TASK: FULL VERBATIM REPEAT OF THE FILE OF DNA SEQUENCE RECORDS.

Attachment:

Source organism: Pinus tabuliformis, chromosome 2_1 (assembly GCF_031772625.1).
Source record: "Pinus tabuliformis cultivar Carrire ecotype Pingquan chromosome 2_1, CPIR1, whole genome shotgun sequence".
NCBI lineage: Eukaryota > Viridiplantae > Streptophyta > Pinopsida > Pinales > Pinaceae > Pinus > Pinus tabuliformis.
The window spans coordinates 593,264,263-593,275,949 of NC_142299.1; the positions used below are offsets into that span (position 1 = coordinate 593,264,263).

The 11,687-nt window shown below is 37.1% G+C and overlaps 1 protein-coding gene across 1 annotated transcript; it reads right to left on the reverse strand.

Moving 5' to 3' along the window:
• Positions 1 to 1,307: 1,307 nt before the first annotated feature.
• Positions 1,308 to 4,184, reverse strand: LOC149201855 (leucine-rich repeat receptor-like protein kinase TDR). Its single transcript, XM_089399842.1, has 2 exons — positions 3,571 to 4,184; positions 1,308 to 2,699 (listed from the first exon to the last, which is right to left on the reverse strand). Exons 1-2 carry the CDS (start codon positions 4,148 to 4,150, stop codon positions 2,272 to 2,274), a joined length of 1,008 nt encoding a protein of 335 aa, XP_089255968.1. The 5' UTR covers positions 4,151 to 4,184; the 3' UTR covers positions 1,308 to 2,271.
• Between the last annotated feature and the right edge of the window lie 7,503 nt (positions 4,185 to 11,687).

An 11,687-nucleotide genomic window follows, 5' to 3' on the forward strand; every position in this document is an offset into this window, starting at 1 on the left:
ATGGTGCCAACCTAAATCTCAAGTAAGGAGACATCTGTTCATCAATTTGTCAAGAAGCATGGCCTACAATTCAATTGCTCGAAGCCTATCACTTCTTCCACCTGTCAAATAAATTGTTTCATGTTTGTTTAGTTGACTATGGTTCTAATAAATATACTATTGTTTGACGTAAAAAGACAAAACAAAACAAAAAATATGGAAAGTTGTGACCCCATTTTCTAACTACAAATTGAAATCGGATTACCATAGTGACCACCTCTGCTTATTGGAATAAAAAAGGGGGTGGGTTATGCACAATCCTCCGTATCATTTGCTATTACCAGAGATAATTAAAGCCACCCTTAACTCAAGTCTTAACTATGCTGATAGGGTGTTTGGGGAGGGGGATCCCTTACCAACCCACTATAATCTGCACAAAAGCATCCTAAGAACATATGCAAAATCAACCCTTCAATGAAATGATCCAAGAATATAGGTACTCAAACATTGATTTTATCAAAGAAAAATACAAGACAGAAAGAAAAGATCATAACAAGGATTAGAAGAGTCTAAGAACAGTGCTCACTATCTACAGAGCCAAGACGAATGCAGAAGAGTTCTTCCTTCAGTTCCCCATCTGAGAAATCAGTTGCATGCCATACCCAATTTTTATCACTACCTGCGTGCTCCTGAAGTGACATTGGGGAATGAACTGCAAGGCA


Source organism: Pinus tabuliformis, chromosome 2_1 (assembly GCF_031772625.1).
Source record: "Pinus tabuliformis cultivar Carrire ecotype Pingquan chromosome 2_1, CPIR1, whole genome shotgun sequence".
NCBI lineage: Eukaryota > Viridiplantae > Streptophyta > Pinopsida > Pinales > Pinaceae > Pinus > Pinus tabuliformis.
The window spans coordinates 593,264,263-593,275,949 of NC_142299.1; the positions used below are offsets into that span (position 1 = coordinate 593,264,263).

The 11,687-nt window shown below is 37.1% G+C and overlaps 1 protein-coding gene across 1 annotated transcript; it reads right to left on the reverse strand.

Moving 5' to 3' along the window:
• Positions 1 to 1,307: 1,307 nt before the first annotated feature.
• Positions 1,308 to 4,184, reverse strand: LOC149201855 (leucine-rich repeat receptor-like protein kinase TDR). Its single transcript, XM_089399842.1, has 2 exons — positions 3,571 to 4,184; positions 1,308 to 2,699 (listed from the first exon to the last, which is right to left on the reverse strand). Exons 1-2 carry the CDS (start codon positions 4,148 to 4,150, stop codon positions 2,272 to 2,274), a joined length of 1,008 nt encoding a protein of 335 aa, XP_089255968.1. The 5' UTR covers positions 4,151 to 4,184; the 3' UTR covers positions 1,308 to 2,271.
• Between the last annotated feature and the right edge of the window lie 7,503 nt (positions 4,185 to 11,687).

An 11,687-nucleotide genomic window follows, 5' to 3' on the forward strand; every position in this document is an offset into this window, starting at 1 on the left:
ATGGTGCCAACCTAAATCTCAAGTAAGGAGACATCTGTTCATCAATTTGTCAAGAAGCATGGCCTACAATTCAATTGCTCGAAGCCTATCACTTCTTCCACCTGTCAAATAAATTGTTTCATGTTTGTTTAGTTGACTATGGTTCTAATAAATATACTATTGTTTGACGTAAAAAGACAAAACAAAACAAAAAATATGGAAAGTTGTGACCCCATTTTCTAACTACAAATTGAAATCGGATTACCATAGTGACCACCTCTGCTTATTGGAATAAAAAAGGGGGTGGGTTATGCACAATCCTCCGTATCATTTGCTATTACCAGAGATAATTAAAGCCACCCTTAACTCAAGTCTTAACTATGCTGATAGGGTGTTTGGGGAGGGGGATCCCTTACCAACCCACTATAATCTGCACAAAAGCATCCTAAGAACATATGCAAAATCAACCCTTCAATGAAATGATCCAAGAATATAGGTACTCAAACATTGATTTTATCAAAGAAAAATACAAGACAGAAAGAAAAGATCATAACAAGGATTAGAAGAGTCTAAGAACAGTGCTCACTATCTACAGAGCCAAGACGAATGCAGAAGAGTTCTTCCTTCAGTTCCCCATCTGAGAAATCAGTTGCATGCCATACCCAATTTTTATCACTACCTGCGTGCTCCTGAAGTGACATTGGGGAATGAACTGCAAGGCA